The two Cates children are played by Jill Whitlow and Tom Bresnahan.  Whitlow and Bresnahan ended up dating after they finished shooting the film and their obvious chemistry brings an apparently unintended subtext to all of their sibling interactions in Twice Dead.  Jill Whitlow also appeared in Night of the Creeps and, with her ability to be both sexy and wholesome at the same time, was one of the first crushes of many an 80s and 90s child.

A mix between The Amityville Horror and Death Wish 3, Twice Dead was one of the many horror films to come out of Roger Corman’s Concorde Pictures in the 80s.  It’s dumb but it has both Jill Whitlow and enough of a sense of humor to be entertaining.  The street punks, who all have names like Crip, Silk, Stony, and Candy, are all annoying so you don’t mind seeing them get killed in various ways.  Todd Bridges proves that the world don’t move to the beat of just one drum by playing a Petie, a friendly guy who likes to hang out at the library, while the amazing Charlie Spradling, who appeared in several films like this back in the day, plays a member of the gang.  Sadly, neither one of them comes to a good end.



Game Review: 1181 (2016, Grim and notgojira)

1181 is one of the best horror Interactive Fiction games out there right now.

It starts out simply.  You are a volunteer at a SETI lab, working the night shift.  It can be monotonous work.  Some of your colleagues seem to be struggling to adjust to the sterile nature of the place.  Not even you are sure what is really going on at the lab.  One night, something strange happens.  The lights go out.  A voice announces that you are on lock down.  And something is coming up the stairs and heading straight for you.

The is a well-written and well-programmed Twine game that makes good use of visuals.  Like most Twine games, it does run the risk of getting repetitive.  Be careful about accidentally clicking the same word that you clicked before unless you really want to go through the same descriptive passage two times in a row.  When played straight through, it’s a challenging and thought-provoking work of interactive fiction.  It comes with multiple endings, some of which are good and some of which are definitely not.

It can be played by clicking here.


Horror Scenes That I Love: The Gas Station Attack From The Birds

This scene, of course, is from Alfred Hitchcock’s 1963 revenge of nature film, The Birds.

Seriously, what type of idiot smokes a cigar near a gas station?  It kind of makes you think that maybe the birds had a point.


What Lisa Watched Last Night #200: The College Admissions Scandal (dir by Adam Salky)

Last night, like all good Americans, I watched The College Admissions Scandal on Lifetime!

Why Was I Watching It?

How could I not watch it!?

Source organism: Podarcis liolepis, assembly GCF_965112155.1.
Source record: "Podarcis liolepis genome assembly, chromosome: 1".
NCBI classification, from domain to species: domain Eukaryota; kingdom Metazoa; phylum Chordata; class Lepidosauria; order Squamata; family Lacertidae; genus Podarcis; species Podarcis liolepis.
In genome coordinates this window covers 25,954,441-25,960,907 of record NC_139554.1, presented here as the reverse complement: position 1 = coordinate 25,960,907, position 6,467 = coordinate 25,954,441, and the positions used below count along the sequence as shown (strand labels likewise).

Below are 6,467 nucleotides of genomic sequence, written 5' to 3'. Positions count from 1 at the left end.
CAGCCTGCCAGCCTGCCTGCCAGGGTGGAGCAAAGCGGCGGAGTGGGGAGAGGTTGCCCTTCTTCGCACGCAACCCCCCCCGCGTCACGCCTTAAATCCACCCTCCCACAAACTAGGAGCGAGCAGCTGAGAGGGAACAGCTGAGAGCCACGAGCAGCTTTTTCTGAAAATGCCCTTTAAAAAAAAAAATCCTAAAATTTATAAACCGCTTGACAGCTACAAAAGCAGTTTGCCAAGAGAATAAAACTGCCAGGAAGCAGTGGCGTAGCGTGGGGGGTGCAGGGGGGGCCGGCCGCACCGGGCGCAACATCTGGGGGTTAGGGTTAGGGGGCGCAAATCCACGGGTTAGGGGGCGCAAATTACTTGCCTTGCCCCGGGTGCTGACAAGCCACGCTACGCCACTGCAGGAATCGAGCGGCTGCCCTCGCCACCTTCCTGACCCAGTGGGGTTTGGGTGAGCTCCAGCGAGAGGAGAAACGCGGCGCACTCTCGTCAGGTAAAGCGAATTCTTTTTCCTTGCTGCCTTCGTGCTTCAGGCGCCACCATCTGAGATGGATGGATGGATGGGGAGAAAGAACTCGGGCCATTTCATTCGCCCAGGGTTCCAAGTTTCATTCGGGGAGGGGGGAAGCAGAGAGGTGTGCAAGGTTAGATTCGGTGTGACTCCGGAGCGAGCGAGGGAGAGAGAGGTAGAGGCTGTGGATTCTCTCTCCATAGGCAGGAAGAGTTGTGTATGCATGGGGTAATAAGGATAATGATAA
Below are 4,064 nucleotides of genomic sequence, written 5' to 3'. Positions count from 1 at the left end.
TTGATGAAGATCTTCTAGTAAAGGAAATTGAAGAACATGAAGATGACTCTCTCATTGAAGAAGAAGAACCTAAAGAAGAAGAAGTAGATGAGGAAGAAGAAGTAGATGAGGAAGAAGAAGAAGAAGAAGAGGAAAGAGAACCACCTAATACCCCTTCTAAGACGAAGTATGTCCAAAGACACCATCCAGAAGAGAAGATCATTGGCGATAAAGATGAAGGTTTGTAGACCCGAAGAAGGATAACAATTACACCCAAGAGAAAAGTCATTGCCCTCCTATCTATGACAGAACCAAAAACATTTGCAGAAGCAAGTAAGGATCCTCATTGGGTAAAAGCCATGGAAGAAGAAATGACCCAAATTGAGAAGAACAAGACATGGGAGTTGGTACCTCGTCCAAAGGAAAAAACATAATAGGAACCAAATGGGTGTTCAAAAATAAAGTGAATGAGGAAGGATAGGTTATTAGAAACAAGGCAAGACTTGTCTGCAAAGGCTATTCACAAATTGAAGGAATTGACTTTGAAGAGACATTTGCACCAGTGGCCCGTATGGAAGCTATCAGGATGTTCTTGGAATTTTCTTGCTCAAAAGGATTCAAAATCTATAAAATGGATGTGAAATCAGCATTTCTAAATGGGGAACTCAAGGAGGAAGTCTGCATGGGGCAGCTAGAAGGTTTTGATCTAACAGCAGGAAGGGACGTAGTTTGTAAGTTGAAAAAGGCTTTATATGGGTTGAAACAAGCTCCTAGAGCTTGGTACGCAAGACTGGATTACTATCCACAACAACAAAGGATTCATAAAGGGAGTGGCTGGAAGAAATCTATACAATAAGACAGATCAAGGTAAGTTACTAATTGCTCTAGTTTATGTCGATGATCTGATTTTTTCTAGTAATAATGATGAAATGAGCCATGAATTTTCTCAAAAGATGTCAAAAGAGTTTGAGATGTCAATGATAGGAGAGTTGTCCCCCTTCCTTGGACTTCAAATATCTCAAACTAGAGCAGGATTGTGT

Seriously, Lifetime has been advertising the Hell out of this thing for the past few months.  I haven’t been able to turn on the channel without seeing a few hundred commercials for The College Admissions Scandal.

Add to that, I have to admit that this is the rare national scandal that I’ve actually been following.  When the news first broke that certain rich people had cheated and broken the rules to get their child into a good college, my initial reaction was, “Well, isn’t that what a parent’s supposed to do?”  Of course, I made the mistake of saying that on twitter and I immediately ended up with a bunch of finger-wagging nags screaming at me about how it wasn’t something to make a joke about and how it wasn’t fair and blah blah blah.  They sure told me!  Of course, it didn’t really change my mind or anything but at least everyone else got to feel like they had stuck up for truth and justice.  That said, I think my point remains valid.  Don’t get mad at the parents for taking advantage of the system.  They’re just trying to look after their kids.  Instead, get mad at the colleges that were willing to be bribed.  Get mad at a system that’s been specifically set up to be corrupted.  The solution is reform, not necessarily imprisonment.

Perhaps not surprisingly, I kinda love the fact that, while Felicity Huffman basically begged everyone to forgive her, Lori Loughlin pretty much said, “Fuck you, I’m not apologizing for anything.” That’s the spirit!

What Was It About?

Penelope Ann Miller plays a character who is definitely not Felicity Huffman, just as Mia Kirshner is playing someone who is definitely not Lori Loughlin.  That said, like Miller and Loughlin, they’re two wealthy mothers who are concerned about getting their children into the right school.  Fortunately, Rick Singer (Michael Shanks) is willing to sell his services as an admissions consultant.  Pay him enough money and he’ll fix your child’s grades, improve their test scores, and even make them look like athletes!